With less than 48 hours until North Carolina’s recently passed 12-week abortion ban goes into effect, Democratic Gov. Roy Cooper has signed last-minute changes initiated by Republicans into law.
On June 22, as lawmakers’ work was winding down for the week, Republicans in the N.C. Senate added one more bill to the calendar. Sen. Joyce Krawiec, one of the main sponsors of the abortion law, then introduced an amendment to the bill that included “technical clarifying changes” to the abortion law. The amendment was adopted, and the bill went on to pass Tuesday with broad, bipartisan support.
“In addition to being dangerous for women, the rushed abortion ban was so poorly written that it is causing real uncertainty for doctors and other health care providers,” Cooper wrote in a statement announcing he had signed House Bill 190. “This bill is important to clarify the rules and provide some certainty, however we will continue fighting on all fronts the Republican assault on women’s reproductive freedom.”
The changes in the bill were likely prompted by a lawsuit against the 12-week abortion ban filed earlier in June by Planned Parenthood South Atlantic and a physician who performs abortions. They alleged that the law had several provisions that were vague and irrational, and sought a temporary block on the enforcement of portions on the law, including the 12-week ban.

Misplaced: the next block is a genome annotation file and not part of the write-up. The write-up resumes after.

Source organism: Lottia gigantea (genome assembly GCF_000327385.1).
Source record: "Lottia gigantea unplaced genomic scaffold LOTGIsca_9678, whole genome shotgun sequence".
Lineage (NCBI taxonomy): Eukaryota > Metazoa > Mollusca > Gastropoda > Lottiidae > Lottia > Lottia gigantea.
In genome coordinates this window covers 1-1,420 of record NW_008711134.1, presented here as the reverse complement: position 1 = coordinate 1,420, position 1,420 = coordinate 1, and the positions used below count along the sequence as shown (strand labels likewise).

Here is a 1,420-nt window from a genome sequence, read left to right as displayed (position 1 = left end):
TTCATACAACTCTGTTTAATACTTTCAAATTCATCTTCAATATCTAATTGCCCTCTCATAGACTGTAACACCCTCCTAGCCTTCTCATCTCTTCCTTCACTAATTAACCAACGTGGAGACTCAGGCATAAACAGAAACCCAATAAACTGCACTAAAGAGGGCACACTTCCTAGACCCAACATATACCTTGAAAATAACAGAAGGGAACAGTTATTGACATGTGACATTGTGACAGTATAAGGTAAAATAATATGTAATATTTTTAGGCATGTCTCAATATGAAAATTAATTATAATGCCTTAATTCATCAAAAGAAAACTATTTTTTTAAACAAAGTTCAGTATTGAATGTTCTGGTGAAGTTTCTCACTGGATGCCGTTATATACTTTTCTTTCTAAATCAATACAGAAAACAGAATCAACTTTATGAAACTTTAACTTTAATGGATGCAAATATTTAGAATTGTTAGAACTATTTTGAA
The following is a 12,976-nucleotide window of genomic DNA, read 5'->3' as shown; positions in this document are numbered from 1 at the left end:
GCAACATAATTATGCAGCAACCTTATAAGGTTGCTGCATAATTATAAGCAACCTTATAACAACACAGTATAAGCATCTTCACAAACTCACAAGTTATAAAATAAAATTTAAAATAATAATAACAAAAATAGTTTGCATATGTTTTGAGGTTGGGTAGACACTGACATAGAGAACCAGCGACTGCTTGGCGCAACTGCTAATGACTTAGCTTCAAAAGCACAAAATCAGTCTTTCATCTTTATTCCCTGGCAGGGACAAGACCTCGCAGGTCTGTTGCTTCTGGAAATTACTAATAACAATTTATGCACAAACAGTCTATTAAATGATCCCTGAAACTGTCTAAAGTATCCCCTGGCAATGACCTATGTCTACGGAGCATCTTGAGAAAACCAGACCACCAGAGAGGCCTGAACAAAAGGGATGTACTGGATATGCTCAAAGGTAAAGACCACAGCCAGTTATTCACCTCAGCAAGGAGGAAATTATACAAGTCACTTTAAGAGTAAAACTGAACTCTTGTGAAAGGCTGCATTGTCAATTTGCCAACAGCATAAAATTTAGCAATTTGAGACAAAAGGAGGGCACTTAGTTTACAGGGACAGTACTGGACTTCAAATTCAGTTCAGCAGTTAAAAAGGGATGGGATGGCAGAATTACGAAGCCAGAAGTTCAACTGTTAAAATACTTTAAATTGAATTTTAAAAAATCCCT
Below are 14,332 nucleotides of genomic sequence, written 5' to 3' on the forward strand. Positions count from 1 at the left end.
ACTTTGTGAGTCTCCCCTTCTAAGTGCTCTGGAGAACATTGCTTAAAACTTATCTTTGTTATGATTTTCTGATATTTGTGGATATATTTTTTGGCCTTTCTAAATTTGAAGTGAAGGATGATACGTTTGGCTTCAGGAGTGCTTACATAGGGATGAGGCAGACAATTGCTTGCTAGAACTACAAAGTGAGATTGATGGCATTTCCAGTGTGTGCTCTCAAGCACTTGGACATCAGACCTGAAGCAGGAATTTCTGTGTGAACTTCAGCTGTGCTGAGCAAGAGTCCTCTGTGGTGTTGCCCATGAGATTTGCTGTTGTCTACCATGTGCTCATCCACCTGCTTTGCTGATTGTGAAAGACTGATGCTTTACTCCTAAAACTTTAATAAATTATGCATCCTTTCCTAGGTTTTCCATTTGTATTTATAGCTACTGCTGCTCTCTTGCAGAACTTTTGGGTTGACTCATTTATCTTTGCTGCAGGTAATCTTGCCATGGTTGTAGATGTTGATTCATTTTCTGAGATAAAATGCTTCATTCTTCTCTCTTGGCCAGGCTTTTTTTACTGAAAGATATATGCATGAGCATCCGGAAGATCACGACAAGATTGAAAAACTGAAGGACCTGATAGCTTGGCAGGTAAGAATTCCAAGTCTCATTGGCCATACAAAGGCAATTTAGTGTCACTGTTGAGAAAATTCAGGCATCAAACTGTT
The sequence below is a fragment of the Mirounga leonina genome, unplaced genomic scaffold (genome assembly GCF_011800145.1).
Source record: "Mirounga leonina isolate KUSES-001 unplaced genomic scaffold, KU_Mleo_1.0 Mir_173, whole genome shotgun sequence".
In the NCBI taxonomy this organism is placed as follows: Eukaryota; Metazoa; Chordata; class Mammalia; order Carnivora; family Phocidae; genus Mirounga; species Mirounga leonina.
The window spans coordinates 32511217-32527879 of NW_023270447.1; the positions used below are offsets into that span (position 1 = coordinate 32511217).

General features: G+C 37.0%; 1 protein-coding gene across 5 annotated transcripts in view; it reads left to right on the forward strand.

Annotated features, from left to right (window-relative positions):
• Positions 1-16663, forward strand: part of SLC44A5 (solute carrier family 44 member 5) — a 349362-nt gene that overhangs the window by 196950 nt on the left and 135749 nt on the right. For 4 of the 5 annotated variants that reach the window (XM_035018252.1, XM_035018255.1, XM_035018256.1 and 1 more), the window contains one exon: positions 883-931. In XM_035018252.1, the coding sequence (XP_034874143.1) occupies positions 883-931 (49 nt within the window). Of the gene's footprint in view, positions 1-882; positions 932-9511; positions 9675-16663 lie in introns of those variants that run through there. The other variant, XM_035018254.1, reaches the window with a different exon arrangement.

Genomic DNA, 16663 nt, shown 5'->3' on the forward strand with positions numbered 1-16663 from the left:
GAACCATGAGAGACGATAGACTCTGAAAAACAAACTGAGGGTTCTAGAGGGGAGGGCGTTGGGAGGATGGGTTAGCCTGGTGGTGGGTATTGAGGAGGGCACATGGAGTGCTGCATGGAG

A hearing for the lawsuit took place Wednesday, but U.S. District Judge Catherine Eagles indicated that she would wait until as late as Friday to make a decision. Eagles had also indicated during the hearing that she was waiting to see if Cooper would sign the changes into law, which would resolve some of the issues in the case. The major provisions of the abortion ban will go into effect Saturday.
During the hearing, both the plaintiffs and defendants agreed that the new changes would resolve issues around several provisions in the law:
- A 72-hour waiting mandate for getting an abortion after receiving medical counseling.
- A 10- or 12-week discrepancy on when a physician can perform a medical abortion.
- A three-day reporting requirement for doctors after performing an abortion
However, there was disagreement between the two sides on what impact the changes would have on other provisions, including one that could be interpreted to restrict people from advising about legal abortions outside of the state. Therefore, Eagles will still have to make a decision on whether to block certain parts of the abortion law. Eagles ruled out the possibility of her striking down the entire law, saying it would be “over-broad relief.”
The changes clarify that medication abortions are lawful through 12 weeks. The original bill had stated that physicians providing drugs for medication abortions needed to verify that the age of the fetus was “no more than 70 days,” or 10 weeks. The legality of medication abortions between 10 and 12 weeks had been unclear.